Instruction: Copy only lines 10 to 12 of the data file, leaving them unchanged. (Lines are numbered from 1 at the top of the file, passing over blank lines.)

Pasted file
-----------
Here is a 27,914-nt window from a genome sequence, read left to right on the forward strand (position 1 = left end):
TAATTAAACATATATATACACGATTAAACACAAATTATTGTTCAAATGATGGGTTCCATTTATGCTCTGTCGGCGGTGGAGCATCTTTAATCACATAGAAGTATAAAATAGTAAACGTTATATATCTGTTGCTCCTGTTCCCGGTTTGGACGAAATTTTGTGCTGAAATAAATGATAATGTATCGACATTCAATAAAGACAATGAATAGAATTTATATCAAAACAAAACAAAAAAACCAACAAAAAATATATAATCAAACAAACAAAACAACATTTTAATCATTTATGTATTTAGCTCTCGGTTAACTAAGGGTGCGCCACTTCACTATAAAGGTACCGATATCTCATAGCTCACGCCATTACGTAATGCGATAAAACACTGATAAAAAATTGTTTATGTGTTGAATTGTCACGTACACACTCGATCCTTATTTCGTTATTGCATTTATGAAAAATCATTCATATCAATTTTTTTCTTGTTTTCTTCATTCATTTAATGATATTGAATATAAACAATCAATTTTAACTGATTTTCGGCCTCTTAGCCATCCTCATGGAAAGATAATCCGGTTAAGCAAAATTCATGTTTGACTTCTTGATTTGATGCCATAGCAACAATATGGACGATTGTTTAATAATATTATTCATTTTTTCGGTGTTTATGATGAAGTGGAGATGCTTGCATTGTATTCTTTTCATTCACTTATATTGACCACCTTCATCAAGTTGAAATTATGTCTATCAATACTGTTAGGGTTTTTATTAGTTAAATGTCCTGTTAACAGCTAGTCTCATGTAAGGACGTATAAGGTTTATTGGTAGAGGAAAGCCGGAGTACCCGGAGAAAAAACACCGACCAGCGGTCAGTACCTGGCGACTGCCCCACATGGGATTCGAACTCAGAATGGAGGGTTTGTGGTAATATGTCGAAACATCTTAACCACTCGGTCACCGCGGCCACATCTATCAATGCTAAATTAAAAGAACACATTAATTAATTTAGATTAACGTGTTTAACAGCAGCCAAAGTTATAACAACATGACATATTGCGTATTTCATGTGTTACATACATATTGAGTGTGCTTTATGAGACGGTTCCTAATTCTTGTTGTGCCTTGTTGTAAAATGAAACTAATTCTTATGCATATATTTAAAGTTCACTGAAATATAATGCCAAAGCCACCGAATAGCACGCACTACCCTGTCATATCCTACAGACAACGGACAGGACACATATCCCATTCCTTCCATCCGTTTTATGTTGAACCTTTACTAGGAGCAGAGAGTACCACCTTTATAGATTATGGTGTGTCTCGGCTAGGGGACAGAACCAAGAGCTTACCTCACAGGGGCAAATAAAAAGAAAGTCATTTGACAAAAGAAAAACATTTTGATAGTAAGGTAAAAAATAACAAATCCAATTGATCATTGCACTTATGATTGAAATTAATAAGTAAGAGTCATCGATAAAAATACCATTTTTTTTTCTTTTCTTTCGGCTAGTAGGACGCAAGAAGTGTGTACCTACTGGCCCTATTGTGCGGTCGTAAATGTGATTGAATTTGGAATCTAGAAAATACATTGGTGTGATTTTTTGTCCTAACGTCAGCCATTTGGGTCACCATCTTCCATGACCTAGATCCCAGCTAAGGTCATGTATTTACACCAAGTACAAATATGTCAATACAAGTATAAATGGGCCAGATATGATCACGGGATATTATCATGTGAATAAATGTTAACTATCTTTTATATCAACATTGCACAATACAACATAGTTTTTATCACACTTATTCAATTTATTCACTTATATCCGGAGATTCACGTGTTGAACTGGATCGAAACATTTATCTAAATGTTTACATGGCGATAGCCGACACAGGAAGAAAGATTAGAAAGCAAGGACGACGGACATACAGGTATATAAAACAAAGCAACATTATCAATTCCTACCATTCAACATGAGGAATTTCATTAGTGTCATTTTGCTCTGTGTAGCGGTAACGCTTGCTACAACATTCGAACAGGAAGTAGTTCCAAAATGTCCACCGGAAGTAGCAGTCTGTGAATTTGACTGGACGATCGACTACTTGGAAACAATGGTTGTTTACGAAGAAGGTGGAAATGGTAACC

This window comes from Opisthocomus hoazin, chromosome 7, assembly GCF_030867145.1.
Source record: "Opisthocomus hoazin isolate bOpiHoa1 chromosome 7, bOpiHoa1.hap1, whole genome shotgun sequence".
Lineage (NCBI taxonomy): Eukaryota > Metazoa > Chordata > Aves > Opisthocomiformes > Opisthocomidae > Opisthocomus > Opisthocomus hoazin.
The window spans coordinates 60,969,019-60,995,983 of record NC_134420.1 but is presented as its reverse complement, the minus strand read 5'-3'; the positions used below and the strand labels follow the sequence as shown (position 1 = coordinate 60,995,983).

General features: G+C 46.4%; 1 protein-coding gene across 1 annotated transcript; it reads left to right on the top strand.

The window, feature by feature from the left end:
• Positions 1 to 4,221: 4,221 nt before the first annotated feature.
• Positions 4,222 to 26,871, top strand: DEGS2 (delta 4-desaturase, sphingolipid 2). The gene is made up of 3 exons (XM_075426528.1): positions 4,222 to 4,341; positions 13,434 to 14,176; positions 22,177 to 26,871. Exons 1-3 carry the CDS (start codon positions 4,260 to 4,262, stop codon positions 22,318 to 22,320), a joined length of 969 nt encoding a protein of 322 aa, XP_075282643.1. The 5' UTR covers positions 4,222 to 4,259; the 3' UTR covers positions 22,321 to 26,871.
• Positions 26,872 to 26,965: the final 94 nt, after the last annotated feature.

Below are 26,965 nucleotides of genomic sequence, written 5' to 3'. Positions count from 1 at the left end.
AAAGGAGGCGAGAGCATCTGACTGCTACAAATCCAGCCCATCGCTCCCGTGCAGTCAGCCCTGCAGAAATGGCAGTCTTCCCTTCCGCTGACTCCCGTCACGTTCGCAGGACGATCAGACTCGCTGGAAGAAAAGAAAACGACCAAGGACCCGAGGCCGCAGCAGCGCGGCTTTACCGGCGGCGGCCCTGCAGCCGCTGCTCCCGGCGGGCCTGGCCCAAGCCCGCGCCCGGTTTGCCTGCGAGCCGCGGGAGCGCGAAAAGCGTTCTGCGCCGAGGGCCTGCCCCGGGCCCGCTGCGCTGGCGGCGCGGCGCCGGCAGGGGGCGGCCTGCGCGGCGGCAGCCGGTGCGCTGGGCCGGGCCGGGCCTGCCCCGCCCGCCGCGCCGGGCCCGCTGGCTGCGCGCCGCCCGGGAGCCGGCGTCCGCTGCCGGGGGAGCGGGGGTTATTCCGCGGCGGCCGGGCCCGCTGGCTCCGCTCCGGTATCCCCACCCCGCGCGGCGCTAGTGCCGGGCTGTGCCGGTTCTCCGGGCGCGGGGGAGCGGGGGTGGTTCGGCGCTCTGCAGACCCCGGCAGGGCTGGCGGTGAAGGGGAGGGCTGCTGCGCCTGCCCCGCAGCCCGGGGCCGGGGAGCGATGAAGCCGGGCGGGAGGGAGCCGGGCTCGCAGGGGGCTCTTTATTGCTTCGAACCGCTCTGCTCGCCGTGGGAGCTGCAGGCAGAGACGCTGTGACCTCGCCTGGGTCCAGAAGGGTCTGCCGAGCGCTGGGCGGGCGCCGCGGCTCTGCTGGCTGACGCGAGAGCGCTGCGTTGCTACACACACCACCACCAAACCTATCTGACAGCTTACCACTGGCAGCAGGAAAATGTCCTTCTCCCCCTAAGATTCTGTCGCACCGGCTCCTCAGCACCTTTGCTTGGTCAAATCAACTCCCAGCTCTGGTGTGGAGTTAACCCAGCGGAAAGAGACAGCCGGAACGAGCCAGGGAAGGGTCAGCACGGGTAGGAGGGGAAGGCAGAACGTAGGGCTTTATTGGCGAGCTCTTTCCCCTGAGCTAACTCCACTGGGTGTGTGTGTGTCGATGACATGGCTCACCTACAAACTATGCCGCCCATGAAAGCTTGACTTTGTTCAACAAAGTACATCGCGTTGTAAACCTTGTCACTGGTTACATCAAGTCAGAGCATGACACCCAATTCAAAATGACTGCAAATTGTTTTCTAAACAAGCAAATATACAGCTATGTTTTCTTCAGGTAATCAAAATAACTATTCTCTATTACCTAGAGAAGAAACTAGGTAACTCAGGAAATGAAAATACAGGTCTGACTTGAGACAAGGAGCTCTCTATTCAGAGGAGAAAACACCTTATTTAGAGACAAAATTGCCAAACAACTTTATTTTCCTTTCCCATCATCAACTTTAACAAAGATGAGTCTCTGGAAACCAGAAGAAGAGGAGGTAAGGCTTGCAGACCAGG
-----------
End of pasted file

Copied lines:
• Positions 4,222 to 26,871, top strand: DEGS2 (delta 4-desaturase, sphingolipid 2). The gene is made up of 3 exons (XM_075426528.1): positions 4,222 to 4,341; positions 13,434 to 14,176; positions 22,177 to 26,871. Exons 1-3 carry the CDS (start codon positions 4,260 to 4,262, stop codon positions 22,318 to 22,320), a joined length of 969 nt encoding a protein of 322 aa, XP_075282643.1. The 5' UTR covers positions 4,222 to 4,259; the 3' UTR covers positions 22,321 to 26,871.
• Positions 26,872 to 26,965: the final 94 nt, after the last annotated feature.

Below are 26,965 nucleotides of genomic sequence, written 5' to 3'. Positions count from 1 at the left end.